Plato, however, did not confine himself to the realm of pure thought, and he failed to realize that the true meaning of historical and political life cannot be understood while experience and individual phenomena are neglected. He tried to solve practical problems without even knowing how to pose them properly, so that his efforts in this direction are so feeble and groundless that they collapse completely at the lightest touch of criticism. His efforts show no rational love for mankind, no respect for the individual, no artistic proportion, no unity of purpose, no moral loftiness of ideal.

 

The chief principles of the Epicureanism
Epicureanism is a system of philosophy based upon the teachings of Epicurus, founded around 307 BC. Epicurus was an atomic materialist, following in the steps of Democritus. His materialism led him to a general attack on superstition and divine intervention. Following Aristippus—about whom very little is known—Epicurus believed that what he called "pleasure" is the greatest good, but the way to attain such pleasure is to live modestly and to gain knowledge of the workings of the world and the limits of one's desires. This led one to attain a state of tranquility (ataraxia) and freedom from fear, as well as absence of bodily pain (aponia). The combination of these two states is supposed to constitute happiness in its highest form. Although Epicureanism is a form of hedonism, insofar as it declares pleasure to be the sole intrinsic good, its conception of absence of pain as the greatest pleasure and its advocacy of a simple life make it different from "hedonism" as it is commonly understood.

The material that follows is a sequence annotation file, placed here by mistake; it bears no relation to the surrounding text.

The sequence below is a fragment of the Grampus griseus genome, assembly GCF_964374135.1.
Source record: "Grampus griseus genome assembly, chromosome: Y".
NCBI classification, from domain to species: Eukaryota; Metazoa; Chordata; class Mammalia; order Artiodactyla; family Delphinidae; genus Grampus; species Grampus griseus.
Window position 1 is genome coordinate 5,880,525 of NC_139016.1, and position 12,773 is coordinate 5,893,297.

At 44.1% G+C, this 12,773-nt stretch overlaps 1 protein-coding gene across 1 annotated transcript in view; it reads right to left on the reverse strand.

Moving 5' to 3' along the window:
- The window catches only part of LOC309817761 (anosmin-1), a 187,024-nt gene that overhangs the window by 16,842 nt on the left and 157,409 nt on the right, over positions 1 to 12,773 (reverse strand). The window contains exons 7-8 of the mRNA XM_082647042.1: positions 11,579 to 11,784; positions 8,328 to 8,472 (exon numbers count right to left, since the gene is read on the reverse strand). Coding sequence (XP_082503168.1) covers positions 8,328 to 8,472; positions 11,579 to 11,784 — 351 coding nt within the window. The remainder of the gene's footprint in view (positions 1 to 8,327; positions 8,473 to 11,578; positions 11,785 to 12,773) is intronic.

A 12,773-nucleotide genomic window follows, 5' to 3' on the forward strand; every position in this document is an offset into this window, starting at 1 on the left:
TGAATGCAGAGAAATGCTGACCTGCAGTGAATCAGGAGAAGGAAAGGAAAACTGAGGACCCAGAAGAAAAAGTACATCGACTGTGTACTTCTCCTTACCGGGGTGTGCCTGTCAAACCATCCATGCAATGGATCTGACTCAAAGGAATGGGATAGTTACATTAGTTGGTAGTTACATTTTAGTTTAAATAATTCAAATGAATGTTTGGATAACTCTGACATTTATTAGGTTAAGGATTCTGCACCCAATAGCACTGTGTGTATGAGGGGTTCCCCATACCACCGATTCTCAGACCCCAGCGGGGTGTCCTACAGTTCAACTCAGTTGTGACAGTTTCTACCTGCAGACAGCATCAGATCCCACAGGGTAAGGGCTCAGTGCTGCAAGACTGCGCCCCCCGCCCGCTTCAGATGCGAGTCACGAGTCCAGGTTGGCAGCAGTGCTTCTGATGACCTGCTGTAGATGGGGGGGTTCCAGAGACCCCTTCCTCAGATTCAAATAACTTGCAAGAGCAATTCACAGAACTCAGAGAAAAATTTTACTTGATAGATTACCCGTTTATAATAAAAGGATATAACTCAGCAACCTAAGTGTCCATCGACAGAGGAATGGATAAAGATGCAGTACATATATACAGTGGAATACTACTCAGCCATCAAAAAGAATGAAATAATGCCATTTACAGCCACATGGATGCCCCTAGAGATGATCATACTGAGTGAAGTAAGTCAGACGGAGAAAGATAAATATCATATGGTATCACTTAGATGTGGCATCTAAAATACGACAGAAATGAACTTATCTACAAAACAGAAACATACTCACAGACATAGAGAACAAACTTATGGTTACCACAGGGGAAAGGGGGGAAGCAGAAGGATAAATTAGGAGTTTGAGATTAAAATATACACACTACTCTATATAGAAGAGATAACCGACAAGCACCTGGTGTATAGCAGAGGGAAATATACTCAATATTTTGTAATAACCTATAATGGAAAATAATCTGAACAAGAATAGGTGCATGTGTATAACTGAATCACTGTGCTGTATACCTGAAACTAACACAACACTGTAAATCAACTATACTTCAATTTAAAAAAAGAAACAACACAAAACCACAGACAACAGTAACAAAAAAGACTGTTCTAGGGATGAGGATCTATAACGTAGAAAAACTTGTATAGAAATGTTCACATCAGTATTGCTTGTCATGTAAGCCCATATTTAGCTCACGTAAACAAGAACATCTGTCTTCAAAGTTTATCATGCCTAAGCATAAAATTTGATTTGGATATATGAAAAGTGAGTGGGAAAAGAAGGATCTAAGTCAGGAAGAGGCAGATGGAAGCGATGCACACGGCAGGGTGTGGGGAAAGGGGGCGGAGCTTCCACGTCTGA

The problems of Universal in Boethius's philosophy.
commonly called Boethius (c. 480–524 or 525 AD), was a philosopher of the early 6th century. He was born in Rome to the ancient and prominent Anicia family which included emperors Petronius Maximus and Olybrius and many consuls His father, Flavius Manlius Boethius, was consul in 487 after Odoacer deposed the last Western Roman Emperor. Boethius himself entered public life at a young age and was already a senator by the age of 25. He was consul in 510 in the kingdom of the Ostrogoths. In 522 he saw his two sons become consuls. Boethius was imprisoned and eventually executed by King Theodoric the Great, who suspected him of conspiring with the Eastern Roman Empire. While jailed, Boethius composed his Consolation of Philosophy, a philosophical treatise on fortune, death, and other issues

In metaphysics, the problem of universals refers to the question of whether properties exist, and if so, what they are.[1] Properties are qualities or relations that two or more entities have in common. The various kinds of properties, such as qualities and relations are referred to as universals. For instance, one can imagine three cup holders on a table that have in common the quality of being circular or exemplifying circularity, or two daughters that have in common being the daughter of Frank. There are many such properties, such as being human, red, male or female, liquid, big and small, taller than, father of, etc.

While philosophers agree that human beings talk and think about properties, they disagree on whether these universals exist in reality or merely in thought and speech.

 

EXAM QUESTION #18

The ideas of objective idealism in Plato's philosophy.